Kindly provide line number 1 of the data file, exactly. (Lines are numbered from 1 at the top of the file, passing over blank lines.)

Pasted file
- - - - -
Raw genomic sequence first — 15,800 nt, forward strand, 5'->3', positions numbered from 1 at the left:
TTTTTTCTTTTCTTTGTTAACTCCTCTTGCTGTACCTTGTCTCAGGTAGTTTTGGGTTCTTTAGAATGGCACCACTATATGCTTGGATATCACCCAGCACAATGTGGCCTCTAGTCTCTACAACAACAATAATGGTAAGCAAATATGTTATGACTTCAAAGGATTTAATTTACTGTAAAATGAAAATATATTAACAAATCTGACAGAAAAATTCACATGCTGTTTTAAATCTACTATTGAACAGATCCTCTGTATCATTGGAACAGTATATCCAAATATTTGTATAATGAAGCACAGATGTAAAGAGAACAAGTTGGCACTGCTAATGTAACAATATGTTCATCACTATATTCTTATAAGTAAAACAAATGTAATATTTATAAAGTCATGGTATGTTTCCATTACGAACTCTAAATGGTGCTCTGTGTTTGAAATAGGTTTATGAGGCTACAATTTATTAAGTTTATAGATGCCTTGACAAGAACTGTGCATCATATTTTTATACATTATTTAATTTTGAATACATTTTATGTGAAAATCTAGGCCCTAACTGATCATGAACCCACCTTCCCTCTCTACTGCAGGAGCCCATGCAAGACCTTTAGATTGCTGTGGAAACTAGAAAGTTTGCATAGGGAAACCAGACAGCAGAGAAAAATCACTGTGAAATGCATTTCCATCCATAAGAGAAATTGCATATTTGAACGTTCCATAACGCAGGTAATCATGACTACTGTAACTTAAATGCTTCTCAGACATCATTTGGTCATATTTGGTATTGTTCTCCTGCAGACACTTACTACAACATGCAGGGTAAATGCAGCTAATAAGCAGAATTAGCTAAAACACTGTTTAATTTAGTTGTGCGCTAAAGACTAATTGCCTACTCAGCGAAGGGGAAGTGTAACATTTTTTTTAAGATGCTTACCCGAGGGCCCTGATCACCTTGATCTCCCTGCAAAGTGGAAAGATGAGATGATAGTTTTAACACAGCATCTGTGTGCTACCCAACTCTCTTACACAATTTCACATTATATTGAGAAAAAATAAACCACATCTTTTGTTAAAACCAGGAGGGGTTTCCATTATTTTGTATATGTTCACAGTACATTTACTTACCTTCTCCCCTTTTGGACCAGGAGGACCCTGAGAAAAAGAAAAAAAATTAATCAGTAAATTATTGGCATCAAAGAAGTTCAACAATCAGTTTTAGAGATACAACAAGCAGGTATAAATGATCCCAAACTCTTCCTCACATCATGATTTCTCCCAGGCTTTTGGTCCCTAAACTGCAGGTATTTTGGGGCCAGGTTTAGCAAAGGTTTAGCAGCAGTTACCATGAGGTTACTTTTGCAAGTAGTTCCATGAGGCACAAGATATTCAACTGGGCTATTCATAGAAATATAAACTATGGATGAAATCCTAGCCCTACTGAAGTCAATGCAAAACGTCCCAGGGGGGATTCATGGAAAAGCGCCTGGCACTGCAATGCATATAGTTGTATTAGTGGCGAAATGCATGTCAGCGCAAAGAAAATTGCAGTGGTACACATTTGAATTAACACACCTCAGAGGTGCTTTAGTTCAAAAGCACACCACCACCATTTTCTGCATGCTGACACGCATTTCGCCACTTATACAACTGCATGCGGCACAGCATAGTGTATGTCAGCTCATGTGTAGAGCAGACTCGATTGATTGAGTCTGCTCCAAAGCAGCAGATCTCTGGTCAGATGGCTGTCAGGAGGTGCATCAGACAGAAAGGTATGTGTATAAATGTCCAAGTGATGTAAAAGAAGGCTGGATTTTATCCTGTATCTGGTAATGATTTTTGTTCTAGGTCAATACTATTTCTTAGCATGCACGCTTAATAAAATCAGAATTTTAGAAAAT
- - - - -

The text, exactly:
Raw genomic sequence first — 15,800 nt, forward strand, 5'->3', positions numbered from 1 at the left: